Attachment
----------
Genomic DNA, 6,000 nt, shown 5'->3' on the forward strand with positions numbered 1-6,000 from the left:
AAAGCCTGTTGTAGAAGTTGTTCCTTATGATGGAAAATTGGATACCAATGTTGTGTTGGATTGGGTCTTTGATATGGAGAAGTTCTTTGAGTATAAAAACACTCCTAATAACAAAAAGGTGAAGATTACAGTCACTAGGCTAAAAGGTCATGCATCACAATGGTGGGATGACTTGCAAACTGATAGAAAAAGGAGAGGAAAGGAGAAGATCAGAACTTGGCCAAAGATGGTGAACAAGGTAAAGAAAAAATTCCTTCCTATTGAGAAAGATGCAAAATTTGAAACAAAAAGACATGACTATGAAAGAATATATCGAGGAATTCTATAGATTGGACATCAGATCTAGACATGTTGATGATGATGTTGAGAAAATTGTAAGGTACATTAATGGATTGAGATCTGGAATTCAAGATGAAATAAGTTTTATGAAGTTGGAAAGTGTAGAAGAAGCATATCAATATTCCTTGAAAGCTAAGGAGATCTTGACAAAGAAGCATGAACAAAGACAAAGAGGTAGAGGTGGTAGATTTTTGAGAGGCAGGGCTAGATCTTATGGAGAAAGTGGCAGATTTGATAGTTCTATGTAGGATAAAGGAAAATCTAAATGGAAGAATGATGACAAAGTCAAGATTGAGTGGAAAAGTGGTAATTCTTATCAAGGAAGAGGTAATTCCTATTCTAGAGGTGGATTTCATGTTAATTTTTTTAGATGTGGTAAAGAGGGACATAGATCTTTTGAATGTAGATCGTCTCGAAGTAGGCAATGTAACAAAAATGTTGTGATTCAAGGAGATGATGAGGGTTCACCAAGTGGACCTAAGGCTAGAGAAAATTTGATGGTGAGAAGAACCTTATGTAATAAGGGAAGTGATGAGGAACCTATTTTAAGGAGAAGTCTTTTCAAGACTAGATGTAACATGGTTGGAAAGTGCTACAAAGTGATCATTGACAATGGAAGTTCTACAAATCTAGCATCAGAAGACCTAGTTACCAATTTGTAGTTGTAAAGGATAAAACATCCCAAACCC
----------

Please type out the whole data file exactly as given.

Genomic DNA, 6,000 nt, shown 5'->3' on the forward strand with positions numbered 1-6,000 from the left:
AAAGCCTGTTGTAGAAGTTGTTCCTTATGATGGAAAATTGGATACCAATGTTGTGTTGGATTGGGTCTTTGATATGGAGAAGTTCTTTGAGTATAAAAACACTCCTAATAACAAAAAGGTGAAGATTACAGTCACTAGGCTAAAAGGTCATGCATCACAATGGTGGGATGACTTGCAAACTGATAGAAAAAGGAGAGGAAAGGAGAAGATCAGAACTTGGCCAAAGATGGTGAACAAGGTAAAGAAAAAATTCCTTCCTATTGAGAAAGATGCAAAATTTGAAACAAAAAGACATGACTATGAAAGAATATATCGAGGAATTCTATAGATTGGACATCAGATCTAGACATGTTGATGATGATGTTGAGAAAATTGTAAGGTACATTAATGGATTGAGATCTGGAATTCAAGATGAAATAAGTTTTATGAAGTTGGAAAGTGTAGAAGAAGCATATCAATATTCCTTGAAAGCTAAGGAGATCTTGACAAAGAAGCATGAACAAAGACAAAGAGGTAGAGGTGGTAGATTTTTGAGAGGCAGGGCTAGATCTTATGGAGAAAGTGGCAGATTTGATAGTTCTATGTAGGATAAAGGAAAATCTAAATGGAAGAATGATGACAAAGTCAAGATTGAGTGGAAAAGTGGTAATTCTTATCAAGGAAGAGGTAATTCCTATTCTAGAGGTGGATTTCATGTTAATTTTTTTAGATGTGGTAAAGAGGGACATAGATCTTTTGAATGTAGATCGTCTCGAAGTAGGCAATGTAACAAAAATGTTGTGATTCAAGGAGATGATGAGGGTTCACCAAGTGGACCTAAGGCTAGAGAAAATTTGATGGTGAGAAGAACCTTATGTAATAAGGGAAGTGATGAGGAACCTATTTTAAGGAGAAGTCTTTTCAAGACTAGATGTAACATGGTTGGAAAGTGCTACAAAGTGATCATTGACAATGGAAGTTCTACAAATCTAGCATCAGAAGACCTAGTTACCAATTTGTAGTTGTAAAGGATAAAACATCCCAAACCC